Copyright

Musio is a platform for creators and we expect all Musio users to respect other people’s copyright.

Copyright can exist in all sorts of things - for example, music, lyrics, photographs, artwork, books, speeches, TV programmes and movies. Also, what might appear to be a single work can include several different copyrights owned by various different people. For example, a music track by a signed artist will often include separate copyrights in the composition, the lyrics, and the sound recording. Copyright in the music and lyrics will usually be owned by the artist or music publishing company, and copyright in the sound recording will usually be owned by the artist’s record label. Use of that track, including any adaptation of the track or any uploading or sharing over the Internet, will require the permission of all of these copyright owners, either directly or through their representatives (for example, through a collecting society or performing rights organisation).

What is copyright infringement, and how can I avoid it?

Because the rights afforded by copyright law are exclusive to the copyright owner(s), you will infringe copyright if you do any of those things without the permission of the copyright owner(s) - for example, if you copy or adapt a copyright work, or make it available on the Internet.

The best way to avoid copyright infringement is to ensure that you don’t use anything created by anyone else. Simple as that.

If you do use someone else's work, make sure you have the necessary permissions – this will usually take the form of a licence from the copyright owner(s), which you may have to pay for.

Copyright Checklist

Copyright is complicated. If you have any doubt regarding the extent of your rights in any sounds, you should consult with a suitably qualified lawyer before uploading anything to Musio or making any claims or counter-claims regarding your rights. However, as a general guide, here are some of the issues you might want to consider before uploading anything to Musio:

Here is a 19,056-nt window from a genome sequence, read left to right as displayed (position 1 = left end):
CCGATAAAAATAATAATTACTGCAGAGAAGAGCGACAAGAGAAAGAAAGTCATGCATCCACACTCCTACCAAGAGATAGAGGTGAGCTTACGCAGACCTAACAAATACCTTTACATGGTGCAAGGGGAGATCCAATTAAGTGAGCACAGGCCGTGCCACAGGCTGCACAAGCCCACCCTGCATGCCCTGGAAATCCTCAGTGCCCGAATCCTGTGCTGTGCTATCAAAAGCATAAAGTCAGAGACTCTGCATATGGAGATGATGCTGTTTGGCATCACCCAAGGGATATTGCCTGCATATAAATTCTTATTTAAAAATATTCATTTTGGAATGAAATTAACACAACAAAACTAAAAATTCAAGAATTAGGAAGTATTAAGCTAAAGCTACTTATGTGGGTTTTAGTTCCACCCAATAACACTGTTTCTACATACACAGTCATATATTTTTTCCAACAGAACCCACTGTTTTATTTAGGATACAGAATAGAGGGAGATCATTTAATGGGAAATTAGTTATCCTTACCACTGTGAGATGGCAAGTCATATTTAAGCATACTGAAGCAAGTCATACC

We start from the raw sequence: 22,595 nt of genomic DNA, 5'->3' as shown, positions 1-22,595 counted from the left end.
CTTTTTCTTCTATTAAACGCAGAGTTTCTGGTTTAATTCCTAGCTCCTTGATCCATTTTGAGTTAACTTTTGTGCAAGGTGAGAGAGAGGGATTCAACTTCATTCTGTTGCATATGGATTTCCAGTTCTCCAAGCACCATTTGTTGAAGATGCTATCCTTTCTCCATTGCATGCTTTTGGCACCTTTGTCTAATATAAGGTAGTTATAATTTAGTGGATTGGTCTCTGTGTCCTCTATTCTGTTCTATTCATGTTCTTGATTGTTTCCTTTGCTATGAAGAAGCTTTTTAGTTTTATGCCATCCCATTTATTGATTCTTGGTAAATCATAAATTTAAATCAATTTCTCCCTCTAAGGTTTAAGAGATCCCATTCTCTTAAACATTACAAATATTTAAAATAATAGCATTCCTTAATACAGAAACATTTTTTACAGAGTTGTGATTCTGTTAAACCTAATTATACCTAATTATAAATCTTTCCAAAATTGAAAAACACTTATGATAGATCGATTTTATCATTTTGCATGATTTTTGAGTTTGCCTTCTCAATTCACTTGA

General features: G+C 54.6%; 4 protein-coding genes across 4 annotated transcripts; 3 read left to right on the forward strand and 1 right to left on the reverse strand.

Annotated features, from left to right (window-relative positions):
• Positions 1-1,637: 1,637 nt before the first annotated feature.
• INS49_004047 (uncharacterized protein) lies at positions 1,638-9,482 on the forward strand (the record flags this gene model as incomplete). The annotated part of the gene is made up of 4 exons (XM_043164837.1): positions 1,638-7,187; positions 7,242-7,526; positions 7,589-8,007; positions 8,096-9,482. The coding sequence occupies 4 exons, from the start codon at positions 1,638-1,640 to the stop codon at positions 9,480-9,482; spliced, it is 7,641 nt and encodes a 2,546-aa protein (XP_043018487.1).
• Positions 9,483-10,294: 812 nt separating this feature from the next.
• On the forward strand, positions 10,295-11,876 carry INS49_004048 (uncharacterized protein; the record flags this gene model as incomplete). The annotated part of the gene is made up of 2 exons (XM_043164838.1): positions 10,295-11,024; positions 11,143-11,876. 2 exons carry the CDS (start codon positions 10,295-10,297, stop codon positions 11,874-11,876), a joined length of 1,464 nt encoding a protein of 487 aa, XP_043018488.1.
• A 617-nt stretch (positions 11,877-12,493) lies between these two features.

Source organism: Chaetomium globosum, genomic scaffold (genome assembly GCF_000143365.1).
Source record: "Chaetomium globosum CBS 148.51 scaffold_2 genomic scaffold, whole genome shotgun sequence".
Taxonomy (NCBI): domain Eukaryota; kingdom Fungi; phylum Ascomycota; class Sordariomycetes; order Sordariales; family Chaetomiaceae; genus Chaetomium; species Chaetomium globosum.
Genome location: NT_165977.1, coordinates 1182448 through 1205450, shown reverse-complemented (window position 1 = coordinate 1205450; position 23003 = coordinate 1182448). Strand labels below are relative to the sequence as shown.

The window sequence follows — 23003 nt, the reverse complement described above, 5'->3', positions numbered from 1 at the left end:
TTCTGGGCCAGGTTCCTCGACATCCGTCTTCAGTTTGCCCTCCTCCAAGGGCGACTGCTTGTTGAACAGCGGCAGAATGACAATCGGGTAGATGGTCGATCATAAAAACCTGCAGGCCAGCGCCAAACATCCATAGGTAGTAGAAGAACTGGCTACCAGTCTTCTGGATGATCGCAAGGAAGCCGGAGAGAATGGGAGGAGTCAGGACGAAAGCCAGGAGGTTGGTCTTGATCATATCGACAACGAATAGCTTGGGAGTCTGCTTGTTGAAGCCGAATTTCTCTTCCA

Can you answer “yes” to all of the following questions?

  • Did you compose the music yourself?
  • Did you write the lyrics yourself?
  • Did you record and produce the track yourself or do you have permission from the producer or record label that made the recording?
  • Do you have written permission from all copyright owners to use any samples contained in the track?

Can you answer “no” to all of the following questions?

  • Were you signed to a record label when you recorded the track?
  • Do you have a publishing deal?
  • Are you a member of a performing rights organization or collecting society?
  • Have you licensed your track to anyone else?
  • Does the track contain the entirety or any part of someone else's song(s) Is it based on someone else’s song(s)?

Further resources

For information about copyright in your country, try your local copyright office: http://www.wipo.int/directory/en/urls.jsp

For information on copyright laws around the world, try the World Intellectual Property Office database: http://www.wipo.int/wipolex/en/